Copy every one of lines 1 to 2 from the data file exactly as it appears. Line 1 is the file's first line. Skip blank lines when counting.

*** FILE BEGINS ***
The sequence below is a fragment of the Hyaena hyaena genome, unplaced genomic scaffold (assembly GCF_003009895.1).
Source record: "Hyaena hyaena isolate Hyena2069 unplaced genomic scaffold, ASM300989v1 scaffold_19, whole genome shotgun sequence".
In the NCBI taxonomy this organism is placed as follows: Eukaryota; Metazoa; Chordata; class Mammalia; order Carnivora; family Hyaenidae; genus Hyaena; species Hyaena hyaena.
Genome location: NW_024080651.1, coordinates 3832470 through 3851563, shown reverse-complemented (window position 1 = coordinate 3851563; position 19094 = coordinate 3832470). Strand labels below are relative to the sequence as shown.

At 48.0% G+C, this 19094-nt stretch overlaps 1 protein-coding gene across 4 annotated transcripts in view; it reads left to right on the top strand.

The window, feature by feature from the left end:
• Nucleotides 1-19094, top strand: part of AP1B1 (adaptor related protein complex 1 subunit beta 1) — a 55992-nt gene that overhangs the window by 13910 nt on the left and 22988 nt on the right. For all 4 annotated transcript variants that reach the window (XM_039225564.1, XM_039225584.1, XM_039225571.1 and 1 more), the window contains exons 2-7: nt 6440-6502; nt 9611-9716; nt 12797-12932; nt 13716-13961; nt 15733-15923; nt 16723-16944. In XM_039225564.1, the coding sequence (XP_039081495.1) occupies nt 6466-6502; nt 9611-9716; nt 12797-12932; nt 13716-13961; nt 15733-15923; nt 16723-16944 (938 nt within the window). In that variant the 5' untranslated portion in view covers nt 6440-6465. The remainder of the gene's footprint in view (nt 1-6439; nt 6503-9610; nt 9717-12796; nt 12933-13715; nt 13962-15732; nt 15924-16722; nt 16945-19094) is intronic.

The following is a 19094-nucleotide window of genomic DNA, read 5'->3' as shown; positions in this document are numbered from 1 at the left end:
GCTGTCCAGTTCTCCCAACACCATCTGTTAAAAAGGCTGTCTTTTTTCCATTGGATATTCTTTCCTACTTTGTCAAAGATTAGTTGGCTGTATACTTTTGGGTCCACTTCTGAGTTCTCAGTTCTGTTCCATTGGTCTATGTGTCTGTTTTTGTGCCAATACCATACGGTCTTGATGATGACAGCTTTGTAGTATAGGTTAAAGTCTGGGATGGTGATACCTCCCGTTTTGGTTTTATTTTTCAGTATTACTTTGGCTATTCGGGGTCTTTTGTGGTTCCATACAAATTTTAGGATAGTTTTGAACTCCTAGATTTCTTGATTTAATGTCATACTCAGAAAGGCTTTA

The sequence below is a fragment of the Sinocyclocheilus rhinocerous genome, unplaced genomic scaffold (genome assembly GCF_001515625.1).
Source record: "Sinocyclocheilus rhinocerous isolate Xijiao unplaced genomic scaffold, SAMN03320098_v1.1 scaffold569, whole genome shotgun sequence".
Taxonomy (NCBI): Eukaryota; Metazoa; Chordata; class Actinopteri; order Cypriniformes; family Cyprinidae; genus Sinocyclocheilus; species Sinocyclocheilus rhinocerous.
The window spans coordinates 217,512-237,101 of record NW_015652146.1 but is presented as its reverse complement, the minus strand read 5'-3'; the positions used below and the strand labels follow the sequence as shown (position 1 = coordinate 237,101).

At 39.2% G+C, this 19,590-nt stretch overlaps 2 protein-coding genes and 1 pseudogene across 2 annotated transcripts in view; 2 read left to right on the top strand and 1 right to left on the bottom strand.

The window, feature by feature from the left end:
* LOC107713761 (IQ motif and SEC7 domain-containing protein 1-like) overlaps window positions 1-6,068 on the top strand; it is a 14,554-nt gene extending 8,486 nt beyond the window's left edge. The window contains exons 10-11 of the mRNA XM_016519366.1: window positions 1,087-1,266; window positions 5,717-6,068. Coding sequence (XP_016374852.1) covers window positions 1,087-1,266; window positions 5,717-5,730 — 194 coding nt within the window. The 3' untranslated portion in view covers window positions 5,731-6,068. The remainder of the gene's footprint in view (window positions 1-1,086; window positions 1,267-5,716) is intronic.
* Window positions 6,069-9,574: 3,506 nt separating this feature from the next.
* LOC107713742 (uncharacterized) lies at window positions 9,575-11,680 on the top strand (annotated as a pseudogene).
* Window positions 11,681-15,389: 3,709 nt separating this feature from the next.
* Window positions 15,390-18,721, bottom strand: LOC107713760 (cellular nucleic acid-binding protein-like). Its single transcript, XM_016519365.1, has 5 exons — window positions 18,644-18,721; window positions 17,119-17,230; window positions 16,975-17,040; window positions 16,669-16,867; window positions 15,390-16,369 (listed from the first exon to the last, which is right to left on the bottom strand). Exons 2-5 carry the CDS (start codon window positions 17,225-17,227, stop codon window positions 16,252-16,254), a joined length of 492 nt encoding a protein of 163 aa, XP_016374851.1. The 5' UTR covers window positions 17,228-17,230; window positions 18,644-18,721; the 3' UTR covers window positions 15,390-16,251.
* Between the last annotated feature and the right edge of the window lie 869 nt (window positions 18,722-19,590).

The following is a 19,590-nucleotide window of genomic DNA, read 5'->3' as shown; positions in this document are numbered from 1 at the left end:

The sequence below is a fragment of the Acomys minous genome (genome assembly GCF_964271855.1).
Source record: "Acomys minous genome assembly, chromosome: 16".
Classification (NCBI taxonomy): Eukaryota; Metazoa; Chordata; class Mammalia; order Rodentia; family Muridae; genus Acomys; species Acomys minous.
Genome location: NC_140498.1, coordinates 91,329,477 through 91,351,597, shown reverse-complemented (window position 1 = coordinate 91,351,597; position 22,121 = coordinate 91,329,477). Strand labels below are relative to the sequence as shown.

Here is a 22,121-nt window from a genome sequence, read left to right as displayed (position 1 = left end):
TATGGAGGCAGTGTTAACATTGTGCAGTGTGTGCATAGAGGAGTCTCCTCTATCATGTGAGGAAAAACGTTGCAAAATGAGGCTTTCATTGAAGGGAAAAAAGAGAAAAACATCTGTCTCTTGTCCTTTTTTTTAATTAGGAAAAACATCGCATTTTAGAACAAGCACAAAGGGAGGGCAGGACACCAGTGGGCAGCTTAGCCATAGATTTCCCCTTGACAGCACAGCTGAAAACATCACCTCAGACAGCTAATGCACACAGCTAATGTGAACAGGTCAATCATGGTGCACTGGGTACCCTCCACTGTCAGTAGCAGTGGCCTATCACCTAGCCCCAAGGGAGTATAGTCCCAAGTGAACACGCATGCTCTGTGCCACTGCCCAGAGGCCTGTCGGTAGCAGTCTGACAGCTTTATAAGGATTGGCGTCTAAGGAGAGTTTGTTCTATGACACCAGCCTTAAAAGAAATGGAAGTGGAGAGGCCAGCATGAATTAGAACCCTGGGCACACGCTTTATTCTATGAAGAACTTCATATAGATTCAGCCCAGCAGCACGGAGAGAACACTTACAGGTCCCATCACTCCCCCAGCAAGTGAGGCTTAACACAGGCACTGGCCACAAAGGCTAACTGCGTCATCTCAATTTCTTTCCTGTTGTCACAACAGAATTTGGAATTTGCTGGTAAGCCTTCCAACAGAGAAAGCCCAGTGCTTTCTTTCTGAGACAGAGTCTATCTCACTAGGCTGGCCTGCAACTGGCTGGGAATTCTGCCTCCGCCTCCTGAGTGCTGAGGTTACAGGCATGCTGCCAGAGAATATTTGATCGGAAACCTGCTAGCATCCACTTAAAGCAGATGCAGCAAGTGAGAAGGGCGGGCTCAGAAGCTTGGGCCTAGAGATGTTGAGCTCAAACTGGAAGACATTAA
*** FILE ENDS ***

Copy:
The sequence below is a fragment of the Hyaena hyaena genome, unplaced genomic scaffold (assembly GCF_003009895.1).
Source record: "Hyaena hyaena isolate Hyena2069 unplaced genomic scaffold, ASM300989v1 scaffold_19, whole genome shotgun sequence".